Teachers are a highly respected occupational group in Bihar. Therefore, there is an opportunity for teachers to be important role models, both for abstaining from tobacco themselves and in encouraging others to quit. [8] Unfortunately, however, tobacco use was reported to be particularly high among school personnel in Bihar in Global School Personnel Survey (GSPS). [9] In a representative sample of 50 schools from 9905 state government schools in Bihar in September-October 2000, the prevalence of tobacco use among school personnel was 77.4% with almost identical proportions of men and women reporting current use (77.6% and 77%, respectively). [9] It was also reported that there were almost no tobacco control policies observed in those schools at that time. Around the same time, another survey using identical methods was conducted in a representative sample of 50 out of 103 federal schools of Bihar State. [10] Although located within Bihar State, these schools are directly administered by an agency of the federal government and they follow specified curriculum and policies of the federal government. The findings on tobacco use prevalence among personnel in these schools were compared with state schools. In Federal schools, only 2.4% of school personnel reported current daily cigarette smoking compared to 14.5% in state government schools and 14.1% reported daily SLT use compared to 41.7% in state government schools. A major difference was that between a half to two-third of respondents in Federal schools reported that tobacco control policies were observed and enforced in their schools as opposed to virtually none (<0.5%) in the state government schools. [10]

Since those surveys, there have been major improvements in tobacco control nationwide, affecting every state including Bihar. India ratified the Framework Convention on Tobacco Control (FCTC, the first international treaty relating to public health) in 2003 and passed comprehensive tobacco control legislation, the Cigarette and Other Tobacco Products Act (COTPA). This legislation, popularly known as COTPA, banned smoking in enclosed public places, including educational institutions and work places, and prohibited tobacco sales within 100 yards of any school. Although enforcement of the law is far from being perfect, these regulations have generated a huge amount of media coverage and appear likely to have affected tobacco use prevalence and quit rates in the population. [11],[12]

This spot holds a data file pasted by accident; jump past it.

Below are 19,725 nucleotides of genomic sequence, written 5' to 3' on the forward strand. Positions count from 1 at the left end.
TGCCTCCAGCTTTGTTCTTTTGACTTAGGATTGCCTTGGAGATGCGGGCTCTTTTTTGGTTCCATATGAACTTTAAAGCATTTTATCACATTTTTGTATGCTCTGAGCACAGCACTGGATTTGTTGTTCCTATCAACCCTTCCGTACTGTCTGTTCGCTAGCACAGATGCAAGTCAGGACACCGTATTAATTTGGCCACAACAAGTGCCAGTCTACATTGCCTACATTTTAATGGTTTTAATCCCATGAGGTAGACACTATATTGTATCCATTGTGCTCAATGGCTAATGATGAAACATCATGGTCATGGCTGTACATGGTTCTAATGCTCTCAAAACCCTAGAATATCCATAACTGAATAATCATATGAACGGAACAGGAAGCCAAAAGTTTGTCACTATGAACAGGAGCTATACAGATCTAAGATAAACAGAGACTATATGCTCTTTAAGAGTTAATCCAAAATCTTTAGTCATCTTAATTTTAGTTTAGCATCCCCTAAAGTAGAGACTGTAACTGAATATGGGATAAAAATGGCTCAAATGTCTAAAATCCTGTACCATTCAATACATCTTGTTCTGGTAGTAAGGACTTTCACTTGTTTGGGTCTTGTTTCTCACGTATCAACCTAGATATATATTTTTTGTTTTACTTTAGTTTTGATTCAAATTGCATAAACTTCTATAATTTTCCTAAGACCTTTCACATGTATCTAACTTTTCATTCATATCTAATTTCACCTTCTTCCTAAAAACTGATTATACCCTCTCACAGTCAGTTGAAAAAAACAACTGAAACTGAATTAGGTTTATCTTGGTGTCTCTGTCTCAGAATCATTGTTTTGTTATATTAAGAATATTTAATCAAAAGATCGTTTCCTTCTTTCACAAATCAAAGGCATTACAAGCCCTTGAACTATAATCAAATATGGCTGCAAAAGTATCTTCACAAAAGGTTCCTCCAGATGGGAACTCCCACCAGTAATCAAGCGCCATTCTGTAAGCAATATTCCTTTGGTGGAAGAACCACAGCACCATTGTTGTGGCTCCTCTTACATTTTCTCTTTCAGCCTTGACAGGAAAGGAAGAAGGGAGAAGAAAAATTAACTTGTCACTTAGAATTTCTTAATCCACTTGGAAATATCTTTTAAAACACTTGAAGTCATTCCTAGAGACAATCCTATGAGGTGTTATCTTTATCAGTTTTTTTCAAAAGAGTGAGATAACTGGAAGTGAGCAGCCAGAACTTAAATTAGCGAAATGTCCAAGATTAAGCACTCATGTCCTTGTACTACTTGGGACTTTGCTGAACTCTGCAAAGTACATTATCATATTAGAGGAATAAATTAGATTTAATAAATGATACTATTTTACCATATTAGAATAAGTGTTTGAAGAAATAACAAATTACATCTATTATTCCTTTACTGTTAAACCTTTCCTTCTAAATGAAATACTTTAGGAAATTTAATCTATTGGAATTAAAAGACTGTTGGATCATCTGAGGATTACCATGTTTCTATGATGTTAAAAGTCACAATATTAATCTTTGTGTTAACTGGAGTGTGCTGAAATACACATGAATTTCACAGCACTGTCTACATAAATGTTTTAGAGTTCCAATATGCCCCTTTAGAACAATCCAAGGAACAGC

An analysis of the baseline survey of the Bihar school teachers study (BSTS) is reported here to assess the possible impact of national tobacco control legislation on school personnel tobacco use, as well as correlates of current versus past use of tobacco.

 » Methods Top

The BSTS was a cluster randomized trial testing an intervention (The Tobacco-Free Teachers/Tobacco-Free Society program) aimed at decreasing teachers' tobacco use and increasing the adoption, implementation, and enforcement of school tobacco control policies. Specifics of the intervention program and selection of participating schools has been described previously. [13],[14] Briefly, we randomly selected 72 government schools with grades 8-10 from 10 school districts in Bihar. Eligible schools had at least 8 teachers. We excluded school districts located in flood zones because school closures would preclude intervention delivery. Baseline surveys, the data from which we report here, were scheduled during the beginning of the school year (June-July) and were conducted in 2 waves over 2 consecutive years: Wave 1 in 2009 and wave 2 in 2010. All 72 schools participated in the baseline survey: 36 in wave 1 and 36 in wave 2.